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1950s | Dresses

Capper’s Weekly (1950’s) 2875 Western dress

September 14, 2015

Capper’s Weekly (an agricultural magazine) 2875, 1950’s. I was outbid on this ages ago but then stumbled across another copy relatively recently. The copy I have is a vintage 10 (bust 28) and I’m . . . not. I know that two sizes is considered to be the maximum safe grade, but when you can’t just pop out and get another copy in your size, what do you do? You suck it up, grade three sizes, and make a lot of test muslins.

Cappers 00 dress

(Actually, I think there is a bust 34 for sale on Amazon, but I have enough duplicates, and I was going to have to personalize the fit, anyway.)

I really, really, wanted to wear this to a concert on Friday night so I graded and sewed like crazy all Labor Day weekend, most of the evenings last week, and all day Friday (which I had off from work). I didn’t quite make it and ended up pinning myself into it, but it was dark and nobody was going to notice that I didn’t have buttons.

The fabric is green plaid homespun with, yes, gold lamé running through it.  It had to be a cowgirl dress.  I got 1 yard + 3 yards, which was all my Joann’s had, and never did find any more. That’s a lot of fabric but not for a 1950’s dress so I had to make it count.  I didn’t trust snaps to hold a whole dress closed so I went with white pearl buttons instead:

cappers 2875 02 fabric

I cut the yoke on the bias and made self piping to play up the Western-shirt look. The lamé only runs in one direction so I had to piece it.

cappers 05 bodice back

Since homespun is comfortable but kind of flabby, I went overkill and lined the whole thing (this meant I had to alter the pattern pieces into a lining that was in single pieces, front and back, to avoid the bulk of the yoke seams and gathering). The bodice is lined in green sheeting scrap and the skirt in muslin. It’s heavy but I sort of like the feel and body of it.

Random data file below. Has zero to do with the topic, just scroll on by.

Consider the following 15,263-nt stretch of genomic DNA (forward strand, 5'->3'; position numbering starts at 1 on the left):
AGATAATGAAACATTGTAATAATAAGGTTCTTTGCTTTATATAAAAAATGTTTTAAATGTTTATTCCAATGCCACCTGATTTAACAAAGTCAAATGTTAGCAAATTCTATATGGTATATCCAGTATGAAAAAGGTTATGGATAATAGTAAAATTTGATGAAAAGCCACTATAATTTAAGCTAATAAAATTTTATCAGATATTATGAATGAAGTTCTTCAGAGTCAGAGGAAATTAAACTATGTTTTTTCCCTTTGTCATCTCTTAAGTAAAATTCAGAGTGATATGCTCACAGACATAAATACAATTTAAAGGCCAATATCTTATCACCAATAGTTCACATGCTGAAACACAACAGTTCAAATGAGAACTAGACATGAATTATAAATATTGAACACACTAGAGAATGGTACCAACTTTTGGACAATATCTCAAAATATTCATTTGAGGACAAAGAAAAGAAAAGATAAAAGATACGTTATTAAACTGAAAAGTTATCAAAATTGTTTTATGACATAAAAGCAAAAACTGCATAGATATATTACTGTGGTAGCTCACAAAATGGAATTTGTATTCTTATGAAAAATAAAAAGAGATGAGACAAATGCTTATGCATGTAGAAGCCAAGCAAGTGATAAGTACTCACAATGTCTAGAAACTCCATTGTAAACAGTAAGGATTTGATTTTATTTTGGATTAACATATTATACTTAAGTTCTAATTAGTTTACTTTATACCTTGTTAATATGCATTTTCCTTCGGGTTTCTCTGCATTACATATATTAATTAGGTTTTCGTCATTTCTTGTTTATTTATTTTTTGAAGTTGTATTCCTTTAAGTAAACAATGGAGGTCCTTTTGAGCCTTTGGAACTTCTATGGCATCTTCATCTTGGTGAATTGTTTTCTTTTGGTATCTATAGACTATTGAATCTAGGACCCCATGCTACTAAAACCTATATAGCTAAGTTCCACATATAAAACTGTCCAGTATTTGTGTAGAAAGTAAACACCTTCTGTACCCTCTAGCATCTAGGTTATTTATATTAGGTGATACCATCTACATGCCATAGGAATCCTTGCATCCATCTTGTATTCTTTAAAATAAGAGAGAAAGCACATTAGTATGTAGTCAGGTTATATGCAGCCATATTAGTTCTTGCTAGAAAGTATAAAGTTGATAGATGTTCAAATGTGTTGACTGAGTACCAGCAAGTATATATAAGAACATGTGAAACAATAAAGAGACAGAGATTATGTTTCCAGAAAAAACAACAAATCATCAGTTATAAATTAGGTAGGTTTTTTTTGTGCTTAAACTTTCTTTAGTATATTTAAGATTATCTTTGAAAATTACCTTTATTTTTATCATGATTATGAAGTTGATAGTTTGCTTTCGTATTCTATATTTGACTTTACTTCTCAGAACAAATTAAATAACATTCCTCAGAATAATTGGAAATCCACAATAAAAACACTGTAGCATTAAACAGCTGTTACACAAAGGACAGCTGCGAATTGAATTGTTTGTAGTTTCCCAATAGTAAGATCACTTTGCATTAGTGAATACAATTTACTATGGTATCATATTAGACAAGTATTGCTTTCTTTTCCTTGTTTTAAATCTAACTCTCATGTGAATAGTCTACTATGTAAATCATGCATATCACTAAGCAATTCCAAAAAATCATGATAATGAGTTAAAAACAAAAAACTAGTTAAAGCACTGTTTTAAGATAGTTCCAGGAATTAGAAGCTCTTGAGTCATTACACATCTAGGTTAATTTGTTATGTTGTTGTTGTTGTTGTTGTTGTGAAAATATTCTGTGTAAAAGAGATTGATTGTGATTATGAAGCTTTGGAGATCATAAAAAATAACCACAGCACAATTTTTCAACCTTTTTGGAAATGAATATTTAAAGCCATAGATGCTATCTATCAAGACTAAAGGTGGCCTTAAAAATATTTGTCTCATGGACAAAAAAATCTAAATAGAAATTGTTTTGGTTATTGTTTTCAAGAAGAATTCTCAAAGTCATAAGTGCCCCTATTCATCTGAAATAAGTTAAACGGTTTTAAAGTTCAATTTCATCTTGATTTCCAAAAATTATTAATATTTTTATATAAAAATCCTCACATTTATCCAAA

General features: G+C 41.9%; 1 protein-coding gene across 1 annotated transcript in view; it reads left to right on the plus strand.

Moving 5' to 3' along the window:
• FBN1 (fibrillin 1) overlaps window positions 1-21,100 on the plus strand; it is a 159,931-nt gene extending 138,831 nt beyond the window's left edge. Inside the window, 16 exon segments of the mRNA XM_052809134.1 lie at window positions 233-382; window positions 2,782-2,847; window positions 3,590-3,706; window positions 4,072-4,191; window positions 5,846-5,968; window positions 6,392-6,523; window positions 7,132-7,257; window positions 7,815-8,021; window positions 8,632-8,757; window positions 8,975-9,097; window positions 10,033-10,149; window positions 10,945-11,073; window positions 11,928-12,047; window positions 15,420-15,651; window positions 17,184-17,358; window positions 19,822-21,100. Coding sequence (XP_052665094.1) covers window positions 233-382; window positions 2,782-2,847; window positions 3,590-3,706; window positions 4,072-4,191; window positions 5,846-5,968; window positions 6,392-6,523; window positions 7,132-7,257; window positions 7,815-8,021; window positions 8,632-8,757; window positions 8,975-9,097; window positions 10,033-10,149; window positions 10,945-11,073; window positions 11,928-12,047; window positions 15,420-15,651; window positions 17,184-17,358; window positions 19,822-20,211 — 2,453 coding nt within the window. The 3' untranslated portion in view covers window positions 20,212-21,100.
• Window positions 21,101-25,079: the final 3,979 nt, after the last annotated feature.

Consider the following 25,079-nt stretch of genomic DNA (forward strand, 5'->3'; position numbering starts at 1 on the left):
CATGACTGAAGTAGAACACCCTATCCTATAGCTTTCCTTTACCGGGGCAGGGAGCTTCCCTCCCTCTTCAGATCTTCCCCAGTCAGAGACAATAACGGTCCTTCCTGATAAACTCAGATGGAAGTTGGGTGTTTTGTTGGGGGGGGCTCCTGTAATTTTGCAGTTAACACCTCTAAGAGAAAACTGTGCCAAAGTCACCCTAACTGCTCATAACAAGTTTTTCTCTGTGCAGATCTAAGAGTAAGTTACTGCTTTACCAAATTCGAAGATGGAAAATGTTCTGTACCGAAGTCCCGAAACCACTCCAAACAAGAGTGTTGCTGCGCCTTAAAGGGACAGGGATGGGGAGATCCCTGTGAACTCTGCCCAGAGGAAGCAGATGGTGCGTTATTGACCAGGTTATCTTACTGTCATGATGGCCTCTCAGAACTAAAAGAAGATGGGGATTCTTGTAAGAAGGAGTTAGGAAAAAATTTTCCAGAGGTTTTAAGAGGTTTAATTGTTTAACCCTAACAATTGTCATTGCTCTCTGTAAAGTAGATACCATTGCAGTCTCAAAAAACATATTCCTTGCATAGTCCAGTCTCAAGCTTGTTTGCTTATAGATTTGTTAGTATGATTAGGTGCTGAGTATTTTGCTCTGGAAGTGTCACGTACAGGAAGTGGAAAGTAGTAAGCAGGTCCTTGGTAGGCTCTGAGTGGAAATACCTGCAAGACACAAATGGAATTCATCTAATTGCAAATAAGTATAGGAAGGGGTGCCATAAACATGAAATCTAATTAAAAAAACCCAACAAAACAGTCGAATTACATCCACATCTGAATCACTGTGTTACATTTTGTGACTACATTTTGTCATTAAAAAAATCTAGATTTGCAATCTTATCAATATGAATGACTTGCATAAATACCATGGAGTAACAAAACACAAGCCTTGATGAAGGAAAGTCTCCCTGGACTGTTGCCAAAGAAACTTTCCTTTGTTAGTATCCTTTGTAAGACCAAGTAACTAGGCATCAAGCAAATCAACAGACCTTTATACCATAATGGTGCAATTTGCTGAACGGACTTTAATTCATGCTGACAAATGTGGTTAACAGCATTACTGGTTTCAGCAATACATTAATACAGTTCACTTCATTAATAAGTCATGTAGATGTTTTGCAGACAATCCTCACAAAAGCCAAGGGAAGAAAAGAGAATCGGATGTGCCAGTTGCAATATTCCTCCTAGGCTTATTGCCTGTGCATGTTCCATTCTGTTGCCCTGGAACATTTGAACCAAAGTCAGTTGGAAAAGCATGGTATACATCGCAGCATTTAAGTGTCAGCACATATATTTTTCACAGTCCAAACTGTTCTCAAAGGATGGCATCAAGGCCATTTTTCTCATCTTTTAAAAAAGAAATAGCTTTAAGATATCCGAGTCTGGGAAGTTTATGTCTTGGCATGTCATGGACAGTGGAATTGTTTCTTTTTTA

Cappers 2875 lining

I finished the armscyes using the 19th-century neckline method of whipstitching the piping seam allowance to the lining. Worked great.

cappers 06 armscye

I chickened out on grading the skirt and used a “pattern” I’ve been messing with in small scale, for a gathered quarter-circle skirt. Basically between a circle skirt and a dirndl–lots of sweep but more forgiving to fit around the waist than a circle, but less bulk than a dirndl. It worked beautifully, although it took every inch of three yards, and I wish I had had enough to make it an inch or so longer.

I LOVE this dress. The only issue is that it still has a bit of “side boob” going on–it’s poochy around the front dart. Not along the dart, though; it’s not a dart issue. I made a copy of the bodice front last night, slashed it diagonally from center-front-waist to side-armscye, then perpendicularly from that slash to side-waist, and rotated the quadrants inward a bit.

Cappers 01 comparison edit 650

That left the waist, side, and front measurements the same but took up some slack in the side front (around my ribs, basically) and made the dart shorter and shallower.

Cappers 02 comparison edit

I made a really ratty test of it last night and I think it’s what I want. It’s not meant to be tightly fitted but it’s less baggy without spoiling the softness of the gathers into the yoke.

Cappers 03 bodice refit

(Link in comments to the Flickr set, which has pictures of what I did to fix the bodice piece.)

  1. Two sizes is the limit for simple grading at the seams. After that you need to slash and spread the pattern piece at various places to add width and length through out each pattern piece. Most patterns can be remade in most sizes. You could probably check out a few sewing books that discuss grading from your local library or look for an on-line tutorial. Look for the slash and spread method of grading.

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